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Nonresident Aliens Can Still Be Subject to US Taxes

Nonresident Aliens Can Still Be Subject to US Taxes
Ines Zemelman, EA
12-Jan-19

The United States government’s reach can extend to non-citizens (including those who have recently expatriated), so it is important that you don’t assume you’re exempt from filing US tax returns just because you are not a US person. Here are five ways that you could find yourself drawing the attention of the government.

Estate Tax

Even as a non-citizen, owning “situs property” in your estate at the time of death could trigger estate tax. Situs property is property either in the United States, or being connected to the United States. Remember that property consists not only of tangible property, but also the stock of an American company, no matter where you keep that stock. In other words, holding a US stock in a Swiss account doesn’t keep the IRS away.

At the time of death, if the estate holds over $60,000 in situs property, estate tax can be triggered. A few treaties between countries do exist that might provide a little relief.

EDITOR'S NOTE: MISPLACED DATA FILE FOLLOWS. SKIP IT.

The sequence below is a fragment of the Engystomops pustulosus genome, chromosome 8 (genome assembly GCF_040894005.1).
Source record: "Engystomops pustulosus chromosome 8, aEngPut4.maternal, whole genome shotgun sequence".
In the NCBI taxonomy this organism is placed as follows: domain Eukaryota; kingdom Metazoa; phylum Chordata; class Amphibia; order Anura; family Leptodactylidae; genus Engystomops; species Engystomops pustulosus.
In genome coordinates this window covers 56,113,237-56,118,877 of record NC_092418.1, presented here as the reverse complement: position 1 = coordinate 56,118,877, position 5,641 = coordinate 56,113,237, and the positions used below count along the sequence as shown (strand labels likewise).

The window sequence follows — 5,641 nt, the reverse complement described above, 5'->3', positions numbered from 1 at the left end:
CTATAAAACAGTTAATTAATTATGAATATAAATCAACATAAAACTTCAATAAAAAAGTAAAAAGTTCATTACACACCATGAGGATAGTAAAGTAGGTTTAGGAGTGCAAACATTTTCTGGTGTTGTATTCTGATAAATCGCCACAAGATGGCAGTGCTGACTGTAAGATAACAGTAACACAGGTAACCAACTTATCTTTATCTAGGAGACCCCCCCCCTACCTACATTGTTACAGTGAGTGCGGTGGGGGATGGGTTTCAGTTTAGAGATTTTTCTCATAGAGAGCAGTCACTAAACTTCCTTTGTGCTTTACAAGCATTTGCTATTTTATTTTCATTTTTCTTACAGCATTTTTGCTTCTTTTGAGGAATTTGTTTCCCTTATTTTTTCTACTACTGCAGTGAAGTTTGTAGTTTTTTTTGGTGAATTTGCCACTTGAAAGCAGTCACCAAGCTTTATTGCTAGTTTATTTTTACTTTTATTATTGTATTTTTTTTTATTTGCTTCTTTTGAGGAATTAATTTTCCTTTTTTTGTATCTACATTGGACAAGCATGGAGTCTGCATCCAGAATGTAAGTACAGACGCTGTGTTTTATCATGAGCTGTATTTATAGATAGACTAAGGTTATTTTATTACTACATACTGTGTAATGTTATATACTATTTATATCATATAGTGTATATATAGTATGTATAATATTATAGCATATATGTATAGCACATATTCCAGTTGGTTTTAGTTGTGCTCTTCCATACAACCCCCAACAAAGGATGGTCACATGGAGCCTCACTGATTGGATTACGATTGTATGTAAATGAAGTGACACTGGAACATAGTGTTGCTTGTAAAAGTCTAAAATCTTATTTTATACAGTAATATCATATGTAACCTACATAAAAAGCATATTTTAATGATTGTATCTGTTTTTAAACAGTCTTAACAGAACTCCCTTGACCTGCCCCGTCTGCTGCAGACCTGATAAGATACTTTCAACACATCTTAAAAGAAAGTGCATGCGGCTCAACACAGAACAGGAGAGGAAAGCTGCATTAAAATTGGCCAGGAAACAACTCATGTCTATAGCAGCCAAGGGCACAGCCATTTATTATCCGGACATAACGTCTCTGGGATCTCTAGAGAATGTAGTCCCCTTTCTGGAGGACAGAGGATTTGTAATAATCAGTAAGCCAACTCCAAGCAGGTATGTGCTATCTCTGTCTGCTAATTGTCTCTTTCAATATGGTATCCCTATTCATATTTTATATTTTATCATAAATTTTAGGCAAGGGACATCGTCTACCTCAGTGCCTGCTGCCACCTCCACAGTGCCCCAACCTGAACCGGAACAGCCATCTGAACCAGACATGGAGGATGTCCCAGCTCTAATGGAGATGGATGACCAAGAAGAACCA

United States LLC

Previously, some non-citizens formed an LLC since there was no requirement for any kind of tax filing provided that the LLC was foreign-owned by a single person. But beginning in 2017, new tax reporting requirements are in place. Even if no taxes are owed, there are requirements for filing information forms. If these forms are not filed, penalties could be imposed.

See Death of a Straw Man

Real Estate

When real estate is sold, there is a requirement for withholding of 15%. It may be possible to recover some of this withholding via Form 1040NR, but it is complicated enough that you will likely need professional help. Although there are a few exceptions to withholding, this requires a timely application.

See FIRPTA

US Sourced Income (Passive & Active)

This is a very complicated area since the tax laws apply based on many different factors that affect each person differently. In addition, there can be differences between federal requirements and state requirements.

Tax on passive Income from the US (investments, dividends, etc) will usually be withheld by your broker. But, if the broker does not have correct information they may withhold the wrong amount. This means you might owe more, or might have overpaid and need a refund. Regardless, you need to submit a United States tax return in order to correct the problem.

These are just a few cases where US tax law could affect you, even as a non-citizen. If in doubt, seek the help of a tax professional.

 

Ines Zemelman, EA
Ines Zemelman, EA
founder of Taxes for Expats